So I debated if I should actually write this trip report. Trains in the UK aren’t always the best experience – in fact lets be honest, they can be awful.
However felt it was worth writing something about my journey from London to Newcastle (and back) in first class over a weekend.
Firstly, I managed to book my tickets during Virgin Trains’ 50% off sale, meaning my first class ticket cost me £26.50, each way. That’s really good value in my book.
Virgin Trains on the East Coast Main Line (ECML) are actually only 10% owned by the Virgin Group of companies; the rest is actually Stagecoach. The firm is run by a rather unpleasant Scottish man called Brian Souter. He’s vehemently homophobic having bankrolled a private referendum in Scotland to try and stop repeal of the homophobic law, Section 28. This banned the promotion of homosexuality in schools as well as a number of other things. It was repealed by the Labour government in 2003.
I was booked on the 13.00 service from King’s Cross to Edinburgh but rocked up a little early at around 12.30. Virgin provide a first class lounge in the station where you can sit down, charge your phone and grab a drink. There’s also alcohol available for purchase.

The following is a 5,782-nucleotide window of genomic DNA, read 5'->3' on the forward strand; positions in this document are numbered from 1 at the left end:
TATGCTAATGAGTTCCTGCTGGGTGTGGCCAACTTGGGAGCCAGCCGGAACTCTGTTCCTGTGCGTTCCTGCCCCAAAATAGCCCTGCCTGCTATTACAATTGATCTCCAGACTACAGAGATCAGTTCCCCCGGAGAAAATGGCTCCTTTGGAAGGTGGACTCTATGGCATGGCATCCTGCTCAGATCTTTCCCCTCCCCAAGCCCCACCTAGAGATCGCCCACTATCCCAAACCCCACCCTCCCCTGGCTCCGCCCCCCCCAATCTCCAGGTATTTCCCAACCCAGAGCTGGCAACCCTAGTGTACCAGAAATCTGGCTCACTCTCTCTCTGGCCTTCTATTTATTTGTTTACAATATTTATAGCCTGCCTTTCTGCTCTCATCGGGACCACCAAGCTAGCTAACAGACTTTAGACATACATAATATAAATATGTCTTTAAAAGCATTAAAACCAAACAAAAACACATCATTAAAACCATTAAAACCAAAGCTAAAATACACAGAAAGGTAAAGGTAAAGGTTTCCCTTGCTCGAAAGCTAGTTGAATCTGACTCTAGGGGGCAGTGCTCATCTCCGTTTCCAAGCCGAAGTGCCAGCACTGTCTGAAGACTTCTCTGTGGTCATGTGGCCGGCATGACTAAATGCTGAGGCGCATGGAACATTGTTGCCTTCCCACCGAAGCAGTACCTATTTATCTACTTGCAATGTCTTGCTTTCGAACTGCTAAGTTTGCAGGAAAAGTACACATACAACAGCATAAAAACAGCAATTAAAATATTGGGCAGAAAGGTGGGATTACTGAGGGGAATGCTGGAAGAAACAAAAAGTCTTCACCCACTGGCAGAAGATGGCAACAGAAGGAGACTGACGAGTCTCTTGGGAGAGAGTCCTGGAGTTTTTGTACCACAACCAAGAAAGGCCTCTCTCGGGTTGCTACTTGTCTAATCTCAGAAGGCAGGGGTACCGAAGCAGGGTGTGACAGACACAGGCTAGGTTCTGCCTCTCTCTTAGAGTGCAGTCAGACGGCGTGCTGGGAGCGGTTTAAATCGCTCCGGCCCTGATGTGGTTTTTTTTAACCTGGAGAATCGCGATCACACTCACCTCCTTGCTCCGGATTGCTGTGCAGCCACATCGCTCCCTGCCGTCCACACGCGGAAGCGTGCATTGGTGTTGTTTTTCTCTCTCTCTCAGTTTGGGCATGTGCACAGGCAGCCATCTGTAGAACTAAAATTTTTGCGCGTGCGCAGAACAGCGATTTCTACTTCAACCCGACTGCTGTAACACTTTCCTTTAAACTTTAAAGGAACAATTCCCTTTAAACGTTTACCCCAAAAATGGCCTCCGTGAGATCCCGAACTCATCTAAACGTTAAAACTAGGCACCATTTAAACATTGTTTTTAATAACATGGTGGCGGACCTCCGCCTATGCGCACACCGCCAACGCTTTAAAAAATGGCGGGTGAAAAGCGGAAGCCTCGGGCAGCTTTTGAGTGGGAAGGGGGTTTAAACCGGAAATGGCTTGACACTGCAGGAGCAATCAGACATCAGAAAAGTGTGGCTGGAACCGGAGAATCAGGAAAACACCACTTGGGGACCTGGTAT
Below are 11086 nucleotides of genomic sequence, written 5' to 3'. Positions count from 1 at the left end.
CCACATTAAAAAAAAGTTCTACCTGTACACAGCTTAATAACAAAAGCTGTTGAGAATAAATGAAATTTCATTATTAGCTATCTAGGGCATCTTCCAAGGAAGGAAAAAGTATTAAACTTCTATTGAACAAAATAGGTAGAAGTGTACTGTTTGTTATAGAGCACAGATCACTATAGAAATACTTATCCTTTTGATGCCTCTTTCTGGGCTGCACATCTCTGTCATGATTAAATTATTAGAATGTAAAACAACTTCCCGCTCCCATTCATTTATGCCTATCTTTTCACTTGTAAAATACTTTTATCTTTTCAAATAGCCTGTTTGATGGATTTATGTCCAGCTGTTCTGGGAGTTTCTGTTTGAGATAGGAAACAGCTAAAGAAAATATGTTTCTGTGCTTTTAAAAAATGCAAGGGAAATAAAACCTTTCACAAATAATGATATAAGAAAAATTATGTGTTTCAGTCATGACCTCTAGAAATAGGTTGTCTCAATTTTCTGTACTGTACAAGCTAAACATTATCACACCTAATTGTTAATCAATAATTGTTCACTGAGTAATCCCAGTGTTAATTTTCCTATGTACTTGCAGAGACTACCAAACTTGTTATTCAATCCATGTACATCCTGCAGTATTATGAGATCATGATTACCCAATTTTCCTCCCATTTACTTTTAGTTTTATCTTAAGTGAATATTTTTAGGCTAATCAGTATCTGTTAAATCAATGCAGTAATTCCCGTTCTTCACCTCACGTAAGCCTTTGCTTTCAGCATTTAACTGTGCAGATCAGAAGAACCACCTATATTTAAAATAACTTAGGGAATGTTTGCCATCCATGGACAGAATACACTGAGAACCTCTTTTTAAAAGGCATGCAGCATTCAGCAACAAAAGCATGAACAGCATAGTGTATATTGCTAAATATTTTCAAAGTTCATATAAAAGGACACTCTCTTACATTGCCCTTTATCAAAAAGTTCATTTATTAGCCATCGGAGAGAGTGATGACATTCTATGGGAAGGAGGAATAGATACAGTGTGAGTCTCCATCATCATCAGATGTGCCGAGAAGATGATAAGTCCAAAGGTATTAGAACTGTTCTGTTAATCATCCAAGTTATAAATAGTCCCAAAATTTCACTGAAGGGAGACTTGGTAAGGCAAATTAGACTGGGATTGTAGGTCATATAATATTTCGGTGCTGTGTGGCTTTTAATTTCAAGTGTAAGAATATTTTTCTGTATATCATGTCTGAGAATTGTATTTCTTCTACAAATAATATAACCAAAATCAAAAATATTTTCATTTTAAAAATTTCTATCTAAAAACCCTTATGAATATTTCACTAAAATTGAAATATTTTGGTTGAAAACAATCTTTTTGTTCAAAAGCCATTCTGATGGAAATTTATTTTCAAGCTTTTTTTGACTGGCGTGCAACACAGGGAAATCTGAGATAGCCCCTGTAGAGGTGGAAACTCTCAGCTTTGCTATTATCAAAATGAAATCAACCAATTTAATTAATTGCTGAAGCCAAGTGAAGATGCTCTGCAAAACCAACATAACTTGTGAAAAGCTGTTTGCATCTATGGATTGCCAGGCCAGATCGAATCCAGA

It wasn’t too busy when I was in there, and it pretty much emptied out when they called my train. What’s quite nice is that rather than having to down into the main concourse, the lounge leads to an over-bridge directly to the platforms.
My train today was a 40 year old Intercity 125, or Class 43 for the geeks. From the end of next year, they’re due to start being replaced with the new Class 800/801 IEP trains, but let’s see how that goes.
I had reserved a single seat although the carriage was only about 1/3 full so could have moved if I wanted to.
At weekends, there’s no free alcohol available, just sandwiches, wraps and snacks. Still, that said, it wasn’t bad value for the price of my ticket and the staff came round two or three times in the journey to offer more tea, coffee, soft drinks and snacks. Before long, we were pulling into Newcastle station, only one minute late, mainly due to being held at signals just outside.
The return journey was very similar. There were a couple of minor differences, mainly the fact I travelled on an electric-hauled Intercity 225, or Class 91 train with the newer Mark IV carriages. The interiors and service was identical to the outbound, however it was a slightly slower service with more stops, taking an extra 30 minutes.
We eventually arrived about three minutes late into King’s Cross. Overall, for the price paid, it was great value and would have no hesitation in taking the train over the plane.